Europe is blundering towards Covid reopening
|View in browser||Tuesday April 27 2021|
|By Ambrose Evans-Pritchard|
and Jeremy Warner
|Europe is frighteningly close to another Covid blunder|
By Ambrose Evans-Pritchard,
WORLD ECONOMY EDITORIf Boris Johnson really did say “let the bodies pile up in their thousands” in a moment of exasperation, this was not in fact Government policy.
Bar the language, it is the current policy of France, Italy, and several other EU states, and a number of impatient German Länder as well. While it is a different story in every country, and none are callous, Europe tolerated the “pile up” of 3,000 bodies a day during the peak of the third wave earlier this month.
The region mostly refused to follow the UK into another full lockdown earlier this year even though it had weeks of prior warning and the British experience of the B117 variant before its eyes. It acted too late. Now one country after another is reopening in a rush, against scientific advice, before cases are under control.
Professor Andrea Crisanti from Padova University, the epidemiologist behind the vaunted Veneto containment last year, foretold what would happen in Italy this spring if the country dropped its guard, and he is now warning that decisions are being made that threaten the summer as well. The underlying picture is scarcely different in France, or Spain. “Reopening is an epic stupidity. The numbers are not low enough to open safely,” he said.
If he is broadly right, Europe’s second tourism season is in the balance and full recovery may be pushed out for several more months, with an ever rising risk of economic scarring and pent-up insolvencies, including sovereign distress.
Prof Crisanti contrasts the careful step-by-step reopening in the UK with the headlong dash in parts of Europe where intensive care units in hospitals are still near breaking point. The daily death toll is running at an Airbus A320 crash every day in several countries.
“Look at Great Britain. It has relaxed restrictive measures in a similar way to Italy, with the difference that England has 30 deaths a day, cases are down to 2,000, and 70pc of the (adult) population is vaccinated. We have vaccinated 15pc, with protection at around 12pc. May we ask, which government has shown greater respect for health?” he told the L’aria che tira TV programme. This is not to say that Europe’s leaders are necessarily wrong in principle. France’s Emmanuel Macron took an explicit decision last January to reject the demand of the French scientific council for an immediate lockdown, and more broadly to reject zero-Covid ideology tout court. “France is not governed by scientists” was the Jupiterian word from the Élysée Palace.
Events forced him into a partial lockdown anyway. But he was weighing up the conflicting variables: the collateral damage to body and mind; the loss of education; the economic damage; and the insidious effect of allowing the suspension of civil liberties to become routine.
He knew that pandemic fatigue was undermining social consent for lockdowns and that curbs were becoming unenforceable. Like his technocrat twin, Italian premier Mario Draghi, he is now gambling that rising vaccination and immunity will pull down the death trajectory and vindicate his latest decision just in time.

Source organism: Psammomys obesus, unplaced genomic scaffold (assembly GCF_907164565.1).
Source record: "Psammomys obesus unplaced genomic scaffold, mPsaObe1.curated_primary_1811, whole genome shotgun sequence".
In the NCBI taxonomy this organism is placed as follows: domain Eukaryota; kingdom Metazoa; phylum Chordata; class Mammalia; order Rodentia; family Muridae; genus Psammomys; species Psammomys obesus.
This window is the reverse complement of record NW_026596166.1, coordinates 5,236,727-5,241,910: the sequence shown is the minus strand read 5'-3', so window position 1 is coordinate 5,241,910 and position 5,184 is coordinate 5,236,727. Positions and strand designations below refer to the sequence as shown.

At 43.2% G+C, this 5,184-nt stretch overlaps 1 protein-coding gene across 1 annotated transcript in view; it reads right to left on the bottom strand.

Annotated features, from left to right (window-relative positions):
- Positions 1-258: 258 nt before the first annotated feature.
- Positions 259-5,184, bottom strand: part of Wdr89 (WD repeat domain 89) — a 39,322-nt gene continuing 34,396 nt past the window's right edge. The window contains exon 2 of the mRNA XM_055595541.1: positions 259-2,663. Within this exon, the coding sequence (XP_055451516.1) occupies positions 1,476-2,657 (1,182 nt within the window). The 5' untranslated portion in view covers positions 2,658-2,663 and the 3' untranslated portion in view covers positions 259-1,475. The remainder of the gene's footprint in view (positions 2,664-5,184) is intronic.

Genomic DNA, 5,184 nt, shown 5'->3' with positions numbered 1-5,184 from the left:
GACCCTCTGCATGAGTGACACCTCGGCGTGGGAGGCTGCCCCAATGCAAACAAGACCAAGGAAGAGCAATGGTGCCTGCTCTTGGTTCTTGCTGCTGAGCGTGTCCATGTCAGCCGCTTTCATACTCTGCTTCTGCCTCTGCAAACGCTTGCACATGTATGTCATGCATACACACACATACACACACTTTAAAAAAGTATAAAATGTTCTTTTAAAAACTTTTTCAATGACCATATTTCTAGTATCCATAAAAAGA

What is striking is how many commentators in France regard this as a legitimate policy choice based on a subtle intertemporal reading of forward-looking curves. But while I agree with them that a zero-death policy in a large Western European country is posturing and intellectual infantilism, I think Mr Macron, Mr Draghi, and others, are jumping the gun by several weeks and making an unforced error that will do further economic and social damage. It is their credibility as clever technocrats that is on the line.
Europe ought to be poised for a V-shaped economy. Fiscal relief is coming and the huge transatlantic gap in stimulus is narrowing. Mr Draghi is cashing in his immense (but perishable) prestige to launch a spending and investment blitz that would never have been tolerated by Brussels or the markets if it had come from any political party in Italy.
He is pushing the budget deficit to almost 12pc of GDP, higher than last year and the highest since the creation of the modern Italian republic. This too is a gamble, or a Hail Mary throw as they say in American football. It assumes that targeted investment will pay for itself with a leveraged multiplier, bringing down the debt ratio over time rather than driving it up, as occurred with the austerity shoved down Italy’s throat during the Trichet-Schauble Lost Decade.
Mario Draghi is betting on a €220bn stimulus package to revive Italy’s ailing economy Germany is opening the spigot. The deficit will jump to 9pc this year. The Netherlands has abandoned its earlier plans for premature tightening. Some €500bn of excess savings is pent-up and ready to go in the eurozone. All the stars are aligned for an imminent boomlet, even if it is weaker than the roaring recoveries in the US and the UK.
But for the reopening gamble to pay off, European states must first control the virus. A chorus of scientists has been warning in Gothic tones that to let rip now is to risk a repeat of the last three cycles of botched Covid management.
“It is much too soon. There are not enough people vaccinated to stop the virus,” said Prof Catherine Hill, doyenne of French epidemiologists. “We’ve passed the case peak of the second wave and we’re at 300 deaths a day, and now they’re lifting the controls. It’s a catastrophe.”
Covid patients in intensive care in France have been hovering near 6,000, and even risen slightly over the last two days. She disputed that there can be any plausible trade-off between health and the economy. “We will lose on both,” she said.
Premier Jean Castex said on Sunday that the Brazilian and South African variants were scarce and in “regression”. He was ill-advised. These P1 strains are surging in greater Paris, rising from 4pc to 9pc of all cases over the last two weeks. The rise has been exponential in the Creuse (21pc) and Haute-Saône (23pc), see chart below.The figures may be higher by now because France does less genomic sequencing than Wales. While alarmism over new variants can be overdone – there is still T-cell immunity from vaccines and past infections, even if antibodies fall off – it is courting fate to let them spread unchecked. Judging by the spontaneous rave party at the Parc des Buttes-Chaumont in Paris over the weekend, spread they will.